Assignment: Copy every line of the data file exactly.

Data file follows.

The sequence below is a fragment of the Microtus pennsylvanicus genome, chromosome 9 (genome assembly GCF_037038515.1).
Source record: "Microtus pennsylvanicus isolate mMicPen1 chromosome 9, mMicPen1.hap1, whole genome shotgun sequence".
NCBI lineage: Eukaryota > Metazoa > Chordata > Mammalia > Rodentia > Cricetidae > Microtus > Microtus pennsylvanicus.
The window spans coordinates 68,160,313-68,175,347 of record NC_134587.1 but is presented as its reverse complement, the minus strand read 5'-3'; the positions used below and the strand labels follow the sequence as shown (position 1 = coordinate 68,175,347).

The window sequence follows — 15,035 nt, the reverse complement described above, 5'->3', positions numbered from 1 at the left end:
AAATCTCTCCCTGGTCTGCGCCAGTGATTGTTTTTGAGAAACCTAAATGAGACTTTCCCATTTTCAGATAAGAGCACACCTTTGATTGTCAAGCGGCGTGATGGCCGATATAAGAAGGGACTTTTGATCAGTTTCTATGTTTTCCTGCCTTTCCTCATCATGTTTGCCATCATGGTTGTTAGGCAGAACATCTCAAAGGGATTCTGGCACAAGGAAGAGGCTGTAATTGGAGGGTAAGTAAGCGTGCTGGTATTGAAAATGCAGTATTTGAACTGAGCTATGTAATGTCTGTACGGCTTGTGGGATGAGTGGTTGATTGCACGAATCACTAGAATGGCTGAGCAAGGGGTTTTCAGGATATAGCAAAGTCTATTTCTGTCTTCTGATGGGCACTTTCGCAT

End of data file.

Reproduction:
The sequence below is a fragment of the Microtus pennsylvanicus genome, chromosome 9 (genome assembly GCF_037038515.1).
Source record: "Microtus pennsylvanicus isolate mMicPen1 chromosome 9, mMicPen1.hap1, whole genome shotgun sequence".
NCBI lineage: Eukaryota > Metazoa > Chordata > Mammalia > Rodentia > Cricetidae > Microtus > Microtus pennsylvanicus.
The window spans coordinates 68,160,313-68,175,347 of record NC_134587.1 but is presented as its reverse complement, the minus strand read 5'-3'; the positions used below and the strand labels follow the sequence as shown (position 1 = coordinate 68,175,347).

The window sequence follows — 15,035 nt, the reverse complement described above, 5'->3', positions numbered from 1 at the left end:
AAATCTCTCCCTGGTCTGCGCCAGTGATTGTTTTTGAGAAACCTAAATGAGACTTTCCCATTTTCAGATAAGAGCACACCTTTGATTGTCAAGCGGCGTGATGGCCGATATAAGAAGGGACTTTTGATCAGTTTCTATGTTTTCCTGCCTTTCCTCATCATGTTTGCCATCATGGTTGTTAGGCAGAACATCTCAAAGGGATTCTGGCACAAGGAAGAGGCTGTAATTGGAGGGTAAGTAAGCGTGCTGGTATTGAAAATGCAGTATTTGAACTGAGCTATGTAATGTCTGTACGGCTTGTGGGATGAGTGGTTGATTGCACGAATCACTAGAATGGCTGAGCAAGGGGTTTTCAGGATATAGCAAAGTCTATTTCTGTCTTCTGATGGGCACTTTCGCAT